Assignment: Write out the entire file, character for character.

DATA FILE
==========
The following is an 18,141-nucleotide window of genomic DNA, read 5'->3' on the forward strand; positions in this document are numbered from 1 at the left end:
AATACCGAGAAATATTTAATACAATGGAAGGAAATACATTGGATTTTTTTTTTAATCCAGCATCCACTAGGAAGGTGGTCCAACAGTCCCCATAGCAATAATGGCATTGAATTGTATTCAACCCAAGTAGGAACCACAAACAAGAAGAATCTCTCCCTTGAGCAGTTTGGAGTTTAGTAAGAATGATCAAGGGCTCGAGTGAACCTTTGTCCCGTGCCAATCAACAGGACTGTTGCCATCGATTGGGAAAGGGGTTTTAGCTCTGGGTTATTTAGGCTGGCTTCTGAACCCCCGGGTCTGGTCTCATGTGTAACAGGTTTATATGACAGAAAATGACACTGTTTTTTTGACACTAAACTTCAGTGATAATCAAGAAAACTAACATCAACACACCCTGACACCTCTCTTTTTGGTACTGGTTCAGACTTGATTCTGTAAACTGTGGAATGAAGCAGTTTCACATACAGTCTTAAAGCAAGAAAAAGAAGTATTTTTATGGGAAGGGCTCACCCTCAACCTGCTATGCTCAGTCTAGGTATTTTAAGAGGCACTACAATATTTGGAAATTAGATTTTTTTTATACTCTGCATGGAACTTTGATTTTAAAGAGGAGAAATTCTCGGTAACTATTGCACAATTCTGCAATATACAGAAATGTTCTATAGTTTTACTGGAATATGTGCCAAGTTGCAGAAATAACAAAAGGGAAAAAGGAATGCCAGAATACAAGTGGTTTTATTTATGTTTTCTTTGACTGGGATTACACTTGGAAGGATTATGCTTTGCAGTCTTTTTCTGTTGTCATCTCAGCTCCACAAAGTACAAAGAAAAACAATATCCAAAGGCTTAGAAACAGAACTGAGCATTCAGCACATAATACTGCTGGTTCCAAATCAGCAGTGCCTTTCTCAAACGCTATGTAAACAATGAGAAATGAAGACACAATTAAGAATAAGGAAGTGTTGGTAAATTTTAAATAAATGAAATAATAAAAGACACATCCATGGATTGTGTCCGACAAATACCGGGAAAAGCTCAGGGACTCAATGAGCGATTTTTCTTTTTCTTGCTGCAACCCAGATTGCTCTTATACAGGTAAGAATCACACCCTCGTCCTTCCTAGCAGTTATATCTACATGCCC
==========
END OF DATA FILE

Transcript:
The following is an 18,141-nucleotide window of genomic DNA, read 5'->3' on the forward strand; positions in this document are numbered from 1 at the left end:
AATACCGAGAAATATTTAATACAATGGAAGGAAATACATTGGATTTTTTTTTTAATCCAGCATCCACTAGGAAGGTGGTCCAACAGTCCCCATAGCAATAATGGCATTGAATTGTATTCAACCCAAGTAGGAACCACAAACAAGAAGAATCTCTCCCTTGAGCAGTTTGGAGTTTAGTAAGAATGATCAAGGGCTCGAGTGAACCTTTGTCCCGTGCCAATCAACAGGACTGTTGCCATCGATTGGGAAAGGGGTTTTAGCTCTGGGTTATTTAGGCTGGCTTCTGAACCCCCGGGTCTGGTCTCATGTGTAACAGGTTTATATGACAGAAAATGACACTGTTTTTTTGACACTAAACTTCAGTGATAATCAAGAAAACTAACATCAACACACCCTGACACCTCTCTTTTTGGTACTGGTTCAGACTTGATTCTGTAAACTGTGGAATGAAGCAGTTTCACATACAGTCTTAAAGCAAGAAAAAGAAGTATTTTTATGGGAAGGGCTCACCCTCAACCTGCTATGCTCAGTCTAGGTATTTTAAGAGGCACTACAATATTTGGAAATTAGATTTTTTTTATACTCTGCATGGAACTTTGATTTTAAAGAGGAGAAATTCTCGGTAACTATTGCACAATTCTGCAATATACAGAAATGTTCTATAGTTTTACTGGAATATGTGCCAAGTTGCAGAAATAACAAAAGGGAAAAAGGAATGCCAGAATACAAGTGGTTTTATTTATGTTTTCTTTGACTGGGATTACACTTGGAAGGATTATGCTTTGCAGTCTTTTTCTGTTGTCATCTCAGCTCCACAAAGTACAAAGAAAAACAATATCCAAAGGCTTAGAAACAGAACTGAGCATTCAGCACATAATACTGCTGGTTCCAAATCAGCAGTGCCTTTCTCAAACGCTATGTAAACAATGAGAAATGAAGACACAATTAAGAATAAGGAAGTGTTGGTAAATTTTAAATAAATGAAATAATAAAAGACACATCCATGGATTGTGTCCGACAAATACCGGGAAAAGCTCAGGGACTCAATGAGCGATTTTTCTTTTTCTTGCTGCAACCCAGATTGCTCTTATACAGGTAAGAATCACACCCTCGTCCTTCCTAGCAGTTATATCTACATGCCC